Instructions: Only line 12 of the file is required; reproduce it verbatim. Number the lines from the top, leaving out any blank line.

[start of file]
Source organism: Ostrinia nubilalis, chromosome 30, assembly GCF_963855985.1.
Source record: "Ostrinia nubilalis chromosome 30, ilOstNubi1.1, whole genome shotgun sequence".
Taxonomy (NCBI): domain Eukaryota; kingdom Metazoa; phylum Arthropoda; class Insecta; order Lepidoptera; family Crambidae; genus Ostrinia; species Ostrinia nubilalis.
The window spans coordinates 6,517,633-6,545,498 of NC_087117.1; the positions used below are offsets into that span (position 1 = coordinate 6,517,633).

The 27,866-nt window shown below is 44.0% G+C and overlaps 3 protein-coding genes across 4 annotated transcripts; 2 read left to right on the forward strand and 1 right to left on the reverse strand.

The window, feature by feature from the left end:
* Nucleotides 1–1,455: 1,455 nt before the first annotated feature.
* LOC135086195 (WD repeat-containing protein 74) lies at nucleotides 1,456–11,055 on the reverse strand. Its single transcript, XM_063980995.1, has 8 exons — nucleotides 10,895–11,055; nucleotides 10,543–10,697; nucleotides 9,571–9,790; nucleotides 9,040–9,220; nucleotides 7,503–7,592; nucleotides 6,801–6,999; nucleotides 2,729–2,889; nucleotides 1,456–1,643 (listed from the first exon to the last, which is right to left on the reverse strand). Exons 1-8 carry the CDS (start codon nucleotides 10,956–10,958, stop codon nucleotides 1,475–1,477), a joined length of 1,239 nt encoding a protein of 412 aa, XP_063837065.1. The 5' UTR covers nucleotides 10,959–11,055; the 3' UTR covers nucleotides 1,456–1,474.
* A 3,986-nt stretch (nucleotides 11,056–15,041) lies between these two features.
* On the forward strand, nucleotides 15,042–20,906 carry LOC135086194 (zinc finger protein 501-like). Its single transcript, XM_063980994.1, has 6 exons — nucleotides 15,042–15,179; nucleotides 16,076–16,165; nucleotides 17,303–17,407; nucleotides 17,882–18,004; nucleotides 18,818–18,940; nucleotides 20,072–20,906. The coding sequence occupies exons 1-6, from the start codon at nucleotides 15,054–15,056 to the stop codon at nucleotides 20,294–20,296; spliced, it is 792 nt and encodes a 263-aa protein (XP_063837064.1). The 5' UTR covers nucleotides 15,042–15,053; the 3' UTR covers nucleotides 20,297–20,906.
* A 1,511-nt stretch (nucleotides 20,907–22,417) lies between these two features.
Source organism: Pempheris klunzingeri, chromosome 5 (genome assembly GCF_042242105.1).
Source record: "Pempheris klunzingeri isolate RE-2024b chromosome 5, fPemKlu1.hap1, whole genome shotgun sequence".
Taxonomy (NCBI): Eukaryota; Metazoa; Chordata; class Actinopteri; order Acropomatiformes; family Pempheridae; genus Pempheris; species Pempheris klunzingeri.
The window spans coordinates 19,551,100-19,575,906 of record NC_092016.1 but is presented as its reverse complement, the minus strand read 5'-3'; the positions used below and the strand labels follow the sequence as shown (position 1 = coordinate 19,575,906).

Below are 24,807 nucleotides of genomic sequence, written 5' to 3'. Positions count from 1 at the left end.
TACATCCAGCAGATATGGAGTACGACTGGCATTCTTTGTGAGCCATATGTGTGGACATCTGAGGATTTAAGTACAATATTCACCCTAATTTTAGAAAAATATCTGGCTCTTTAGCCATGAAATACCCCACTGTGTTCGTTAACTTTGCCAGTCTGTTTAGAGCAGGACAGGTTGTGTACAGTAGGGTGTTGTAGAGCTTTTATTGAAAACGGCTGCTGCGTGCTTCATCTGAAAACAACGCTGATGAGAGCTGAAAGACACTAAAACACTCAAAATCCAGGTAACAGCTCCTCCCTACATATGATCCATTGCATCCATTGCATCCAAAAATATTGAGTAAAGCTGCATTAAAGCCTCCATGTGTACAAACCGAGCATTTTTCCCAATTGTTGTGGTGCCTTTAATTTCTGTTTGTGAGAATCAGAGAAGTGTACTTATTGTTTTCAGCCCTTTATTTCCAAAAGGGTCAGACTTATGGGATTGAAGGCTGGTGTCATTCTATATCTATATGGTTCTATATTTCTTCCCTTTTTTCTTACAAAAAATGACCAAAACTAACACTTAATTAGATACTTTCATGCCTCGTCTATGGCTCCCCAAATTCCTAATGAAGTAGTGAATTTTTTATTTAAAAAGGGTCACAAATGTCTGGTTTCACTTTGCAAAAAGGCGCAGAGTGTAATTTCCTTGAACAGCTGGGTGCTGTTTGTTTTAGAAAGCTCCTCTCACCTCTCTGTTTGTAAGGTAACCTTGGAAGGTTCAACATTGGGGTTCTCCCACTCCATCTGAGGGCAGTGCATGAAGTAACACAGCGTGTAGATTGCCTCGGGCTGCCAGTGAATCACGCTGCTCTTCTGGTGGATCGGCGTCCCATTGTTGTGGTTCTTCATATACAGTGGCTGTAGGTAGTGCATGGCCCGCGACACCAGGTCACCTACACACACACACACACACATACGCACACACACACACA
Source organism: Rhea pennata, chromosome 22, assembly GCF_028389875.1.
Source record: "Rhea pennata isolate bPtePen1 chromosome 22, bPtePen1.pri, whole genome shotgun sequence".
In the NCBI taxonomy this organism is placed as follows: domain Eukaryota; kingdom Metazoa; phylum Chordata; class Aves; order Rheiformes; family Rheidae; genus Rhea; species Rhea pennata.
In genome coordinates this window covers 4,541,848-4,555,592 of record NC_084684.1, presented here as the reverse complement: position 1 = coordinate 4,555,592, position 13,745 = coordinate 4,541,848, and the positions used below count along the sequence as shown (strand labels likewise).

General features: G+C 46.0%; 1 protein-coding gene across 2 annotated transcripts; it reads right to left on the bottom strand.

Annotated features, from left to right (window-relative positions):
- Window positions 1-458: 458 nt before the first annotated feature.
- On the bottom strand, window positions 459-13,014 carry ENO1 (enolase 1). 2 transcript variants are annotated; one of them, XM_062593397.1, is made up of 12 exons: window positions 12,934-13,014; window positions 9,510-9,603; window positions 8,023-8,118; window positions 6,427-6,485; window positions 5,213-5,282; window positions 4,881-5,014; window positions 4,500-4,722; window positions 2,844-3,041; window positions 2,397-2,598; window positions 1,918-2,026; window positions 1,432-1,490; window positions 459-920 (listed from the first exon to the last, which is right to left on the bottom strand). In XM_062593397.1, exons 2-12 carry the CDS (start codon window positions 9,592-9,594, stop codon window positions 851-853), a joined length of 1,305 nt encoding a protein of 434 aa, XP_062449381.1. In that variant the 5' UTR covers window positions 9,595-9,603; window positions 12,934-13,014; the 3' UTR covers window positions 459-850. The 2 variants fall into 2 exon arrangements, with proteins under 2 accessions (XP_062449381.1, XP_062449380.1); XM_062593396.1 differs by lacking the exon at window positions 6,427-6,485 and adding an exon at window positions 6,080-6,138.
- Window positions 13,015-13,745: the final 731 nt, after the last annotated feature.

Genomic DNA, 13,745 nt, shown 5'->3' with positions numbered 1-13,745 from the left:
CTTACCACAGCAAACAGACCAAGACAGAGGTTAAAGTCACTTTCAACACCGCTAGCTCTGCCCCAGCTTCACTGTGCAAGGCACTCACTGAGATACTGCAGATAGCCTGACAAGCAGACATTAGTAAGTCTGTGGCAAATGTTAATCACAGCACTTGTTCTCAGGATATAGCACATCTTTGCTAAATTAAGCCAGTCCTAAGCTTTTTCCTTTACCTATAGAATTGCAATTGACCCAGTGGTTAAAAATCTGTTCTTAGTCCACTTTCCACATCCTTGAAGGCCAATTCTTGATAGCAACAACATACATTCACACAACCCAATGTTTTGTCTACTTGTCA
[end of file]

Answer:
Source organism: Pempheris klunzingeri, chromosome 5 (genome assembly GCF_042242105.1).